- Many of the people who got selected went to either Edukingdom, James An or Hendersons (not inclusive of extra workshops or tuition classes) 
- These tuition classes usually last for 3.5 hours and can range from $600 per term to $3000 for a package(Hendersonís lol)
- The entire purpose of this class is to do the mock selective papers in class,not to learn anything new, this just usually helps with exam time management
- In other words, you are expected to know the topics (i.e. yr 9/10 maths) beforehand and doing the selective papers will just improve your performance over time
- For me, I did not attend any selective tuition but had regular maths and English tuition. I do regret not joining these classes as they wouldíve helped my performance and possibly getting in
- If you do choose not to go for any tuition, you still need to familiarise yourself with the material as this is what all 3000 of the competitors will be assessed on
- For me, I had exam material to practice on at home and I used Singapore Maths books to get my head around the concepts for the maths component of the exam. Plus I had the help of my maths tutor to explain the concepts which I didnít get when I practiced the material at home

Additional Maths 360 Links: https://www.amazon.com/Additional-Maths-360-Yan-Cheong/dp/9810117485
https://www.tuitionkenneth.com/additional-maths-360-solutions

- For english, I had exam material to practice on and I attended Tye & Englishís <Reading Newspapers> module, prior to the exam. This enabled me to think critically, expand my vocabulary, gain general knowledge(good for PD interview),read information faster(key for the exam), come up with more logical and relatable ideas for persuasive essays.
- Note: Some tests can be improved over time and some are just your raw ability which can be much harder to improve compared to plain practice

Exam info
- usually in June, the weekend after Queenís Bday
- The tables are so close, you can easily look over someoneís answers and copy them
- Bring an analogue watch as you can keep track of the time
- NOTE: There is no timer projected on the screen, so you have to be fast enough to finish all the questions in time
- They will give you less than 30 minutes to complete the exam, usually 3 to 6 minutes short
- Donít drink so much water or eat too much food. Or just race to the toilets like Usain Bolt during the 15 min break
- Get there early so you know which gate youíre entering
- (This is a bit irrelevant) After the exam you can just chill in Melbourne central lmao
Principalís Discretion Category
- lucky ducks, congrats if you do get this
- Bear in mind that this category is not inclusive of the 5% rule - yes there can be more than 5% accepted due to PD
- This is usually awarded to contenders  who were only a few marks short of the cut-off mark and are asked first, to write a letter to the principal about your achievements and extra-curricula participation, and secondly, be interviewed by the principal and someone else, and finally get awarded a place.
- Plot twist: this is even more competitive than the actual exam. I.e. for Mac.Rob, 150 people are invited to write a letter which are then short listed to 15 people for the interview, and later 13 for an offered spot.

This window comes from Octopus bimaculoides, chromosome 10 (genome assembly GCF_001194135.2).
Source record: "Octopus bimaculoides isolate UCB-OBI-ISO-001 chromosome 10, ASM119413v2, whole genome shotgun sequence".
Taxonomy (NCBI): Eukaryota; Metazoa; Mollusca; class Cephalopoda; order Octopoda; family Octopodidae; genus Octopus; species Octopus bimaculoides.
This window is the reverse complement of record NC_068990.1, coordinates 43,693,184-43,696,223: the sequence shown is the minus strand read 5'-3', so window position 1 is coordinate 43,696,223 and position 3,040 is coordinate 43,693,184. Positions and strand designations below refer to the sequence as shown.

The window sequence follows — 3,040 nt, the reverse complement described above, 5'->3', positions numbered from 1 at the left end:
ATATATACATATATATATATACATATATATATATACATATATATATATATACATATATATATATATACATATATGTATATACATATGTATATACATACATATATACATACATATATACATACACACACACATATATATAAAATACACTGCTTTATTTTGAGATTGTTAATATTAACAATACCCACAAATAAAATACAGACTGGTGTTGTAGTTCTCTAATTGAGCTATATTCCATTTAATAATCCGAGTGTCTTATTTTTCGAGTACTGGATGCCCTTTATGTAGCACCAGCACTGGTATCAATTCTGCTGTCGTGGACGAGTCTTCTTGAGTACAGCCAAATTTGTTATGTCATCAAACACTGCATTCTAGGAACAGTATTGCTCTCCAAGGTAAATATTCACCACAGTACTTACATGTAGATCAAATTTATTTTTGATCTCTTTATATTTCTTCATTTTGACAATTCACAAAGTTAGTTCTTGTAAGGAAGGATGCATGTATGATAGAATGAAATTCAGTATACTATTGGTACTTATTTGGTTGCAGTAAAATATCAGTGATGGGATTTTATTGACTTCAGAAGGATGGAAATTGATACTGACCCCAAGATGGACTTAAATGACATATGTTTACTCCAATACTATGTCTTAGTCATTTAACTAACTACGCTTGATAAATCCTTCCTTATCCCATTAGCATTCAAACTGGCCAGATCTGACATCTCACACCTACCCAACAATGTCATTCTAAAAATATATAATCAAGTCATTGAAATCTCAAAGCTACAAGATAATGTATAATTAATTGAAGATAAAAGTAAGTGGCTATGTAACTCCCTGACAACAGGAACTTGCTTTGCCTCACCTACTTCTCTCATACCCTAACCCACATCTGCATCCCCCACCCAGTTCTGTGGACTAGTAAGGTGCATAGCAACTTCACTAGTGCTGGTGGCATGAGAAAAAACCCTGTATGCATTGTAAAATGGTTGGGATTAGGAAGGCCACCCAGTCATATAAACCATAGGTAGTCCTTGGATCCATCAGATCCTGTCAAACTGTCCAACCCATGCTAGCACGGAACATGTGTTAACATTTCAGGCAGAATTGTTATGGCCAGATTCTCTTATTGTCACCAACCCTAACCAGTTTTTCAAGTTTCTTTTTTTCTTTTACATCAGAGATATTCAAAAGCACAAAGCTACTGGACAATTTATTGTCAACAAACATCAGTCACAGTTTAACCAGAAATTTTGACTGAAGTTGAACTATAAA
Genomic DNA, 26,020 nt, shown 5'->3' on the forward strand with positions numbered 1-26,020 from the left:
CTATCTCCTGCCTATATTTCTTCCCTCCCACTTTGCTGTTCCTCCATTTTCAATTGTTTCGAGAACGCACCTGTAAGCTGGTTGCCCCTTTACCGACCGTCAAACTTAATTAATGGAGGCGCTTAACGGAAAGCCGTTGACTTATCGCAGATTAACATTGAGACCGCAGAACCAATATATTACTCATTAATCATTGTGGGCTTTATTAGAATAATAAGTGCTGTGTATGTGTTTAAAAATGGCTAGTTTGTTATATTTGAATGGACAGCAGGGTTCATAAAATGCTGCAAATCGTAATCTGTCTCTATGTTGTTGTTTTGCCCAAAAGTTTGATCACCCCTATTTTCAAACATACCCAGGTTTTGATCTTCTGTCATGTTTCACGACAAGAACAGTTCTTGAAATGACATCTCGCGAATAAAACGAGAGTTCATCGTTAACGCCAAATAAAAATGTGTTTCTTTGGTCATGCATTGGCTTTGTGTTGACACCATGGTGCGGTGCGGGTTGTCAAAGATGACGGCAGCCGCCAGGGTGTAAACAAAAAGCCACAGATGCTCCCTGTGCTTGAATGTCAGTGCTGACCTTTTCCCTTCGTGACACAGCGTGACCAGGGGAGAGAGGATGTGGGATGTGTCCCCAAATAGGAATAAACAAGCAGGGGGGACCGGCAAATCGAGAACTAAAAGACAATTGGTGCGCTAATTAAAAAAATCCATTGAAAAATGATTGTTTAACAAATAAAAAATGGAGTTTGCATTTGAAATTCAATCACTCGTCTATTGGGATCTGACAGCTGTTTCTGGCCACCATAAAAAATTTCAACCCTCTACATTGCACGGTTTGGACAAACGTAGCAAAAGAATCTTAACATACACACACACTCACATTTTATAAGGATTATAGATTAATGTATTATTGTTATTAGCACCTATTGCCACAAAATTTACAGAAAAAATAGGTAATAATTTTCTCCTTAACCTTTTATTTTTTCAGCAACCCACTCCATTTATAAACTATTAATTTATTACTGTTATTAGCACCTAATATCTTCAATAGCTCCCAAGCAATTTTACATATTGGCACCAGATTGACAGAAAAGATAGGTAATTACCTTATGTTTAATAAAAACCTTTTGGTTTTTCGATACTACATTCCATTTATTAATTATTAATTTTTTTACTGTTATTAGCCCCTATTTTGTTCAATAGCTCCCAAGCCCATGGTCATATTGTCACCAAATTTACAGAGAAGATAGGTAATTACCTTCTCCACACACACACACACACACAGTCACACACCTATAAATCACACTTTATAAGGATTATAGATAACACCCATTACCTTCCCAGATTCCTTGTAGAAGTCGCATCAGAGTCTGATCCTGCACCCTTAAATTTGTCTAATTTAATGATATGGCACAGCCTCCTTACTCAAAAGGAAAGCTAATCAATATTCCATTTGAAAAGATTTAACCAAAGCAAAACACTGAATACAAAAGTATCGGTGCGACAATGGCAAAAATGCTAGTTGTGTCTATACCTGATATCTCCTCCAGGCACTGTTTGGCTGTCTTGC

- NOTE: from my experience, PD is for people who are all rounders in academics and extra-curricular (sport or music in or out of school). I know a friend who got into MHS who had average results (2 superiors, and high averages) got in purely because of his extracurricular achievements in sport. (He was no. 2 in cricket in Australia)
- I unfortunately did not get an interview as I did not participate in any extracurricular activities in 2019, so I wonít be able to offer any tips from then on.
Superiors:
- superiors are indications from where you stand amongst the other 3000 competitors
- A superior is to show that you are in the top 11% of your state cohort for that particular subject
- The more superiors you get the higher the chance of getting in 

Here are some criteria for the selective schools:
- MHS AND MACROB: Min 3 superiors
- SUZANNE CORY AND NOSSAL: min 1 or 2
- As I was talking about Schools A and B, hereís a real life example.
- In School A,  the min. superiors an accepted student achieved were 3,
- However in school B,  the min. Superiors achieved were 1 or 2 for most students

I have ran out of ideas for now, but I will be updating these soon!


Suzie99.95

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Re: Useful links and posts regarding select-entry school tests
« Reply #34 on: June 16, 2020, 04:54:35 pm »
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Selective schools preparation + tips and tricks
Hi Iím satinandsilk and Iíll be talking about preparation for the selective exam and tips and tricks :) I sat the exam in 2019 for Mac.Rob, but unfortunately didnít get in(got a PD though!) However, I will be sharing my experiences and tips to achieving success for the exam. (Sorry if this post gets a bit long winded or hard to understand but I hope this helps you :))

Basic Information about Selective schools:
- There are 4 Selective Schools in Victoria - Melbourne High(boys) Mac.Robertson Girls, Nossal and Suzanne Cory (both co-ed)
- 5% acceptance rule - only 5% of your year 8ís cohort will be accepted based on their results (highest - lowest) into ALL 4 OF THESE SCHOOLS
- These schools are meant to push you to be the best because of the cohesive student environment at selective schools
*Watch this video on how a Macrob student talks about the student environment:https://youtu.be/_NDVGemorfE
- The exam is 3-4 hours long, consists of : Verbal Reasoning, Reading Comprehension,  Numerical Reasoning, Mathematics and Writing(creative or persuasive)